Improved Signal-to-Noise Ratio and Classroom Performance in Children with Autism Spectrum Disorder: a Systematic Review

Abstract

Purpose

This paper systematically reviews the literature to determine if improving the signal-to-noise ratio (SNR) improves classroom performance in students with autism spectrum disorder (ASD).

Methods

Six databases were searched for the terms acoustics, signal-to-noise ratio, classroom and ASD. Five studies were found that met the selection criteria.

Results

All five studies reported improving the SNR benefitted students with ASD in the classroom. Benefits included improved listening behaviours, increased on-task behaviours, improved speech recognition and reduced listening stress.

Conclusion

The evidence is suggestive that improving the SNR improves classroom performance in students with ASD. Limitations included the small number of studies and limited range of technologies considered. Further research should consider other technologies that could mitigate tactile sensitivities present in some students with ASD.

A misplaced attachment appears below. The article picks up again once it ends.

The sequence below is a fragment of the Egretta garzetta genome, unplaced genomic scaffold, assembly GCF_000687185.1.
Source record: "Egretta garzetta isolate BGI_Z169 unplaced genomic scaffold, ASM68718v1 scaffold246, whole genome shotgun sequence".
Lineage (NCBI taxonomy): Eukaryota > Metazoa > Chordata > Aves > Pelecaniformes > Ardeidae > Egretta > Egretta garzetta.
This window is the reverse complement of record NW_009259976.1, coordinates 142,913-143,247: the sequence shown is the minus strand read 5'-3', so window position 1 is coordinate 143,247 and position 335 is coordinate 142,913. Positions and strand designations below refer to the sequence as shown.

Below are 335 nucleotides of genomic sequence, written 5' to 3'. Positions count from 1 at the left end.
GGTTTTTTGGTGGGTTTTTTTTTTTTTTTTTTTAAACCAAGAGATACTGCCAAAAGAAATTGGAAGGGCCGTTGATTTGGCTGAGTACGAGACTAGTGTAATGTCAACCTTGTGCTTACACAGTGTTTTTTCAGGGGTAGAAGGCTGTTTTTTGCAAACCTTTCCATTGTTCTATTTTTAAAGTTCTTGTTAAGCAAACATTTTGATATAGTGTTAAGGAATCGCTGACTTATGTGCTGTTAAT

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Acknowledgements

The authors acknowledge the financial support of the Cooperative Research Centre for Living with Autism (Autism CRC), established and supported under the Australian Government’s Cooperative Research Program.

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Correspondence to Yolanda van der Kruk.

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van der Kruk, Y., Wilson, W.J., Palghat, K. et al. Improved Signal-to-Noise Ratio and Classroom Performance in Children with Autism Spectrum Disorder: a Systematic Review. Rev J Autism Dev Disord 4, 243–253 (2017). https://doi.org/10.1007/s40489-017-0111-7

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Keywords

  • Signal-to-noise ratio (SNR)
  • Frequency modulation (FM)
  • Soundfield amplification (SFA)
  • Classroom acoustics
  • Autism spectrum disorder (ASD)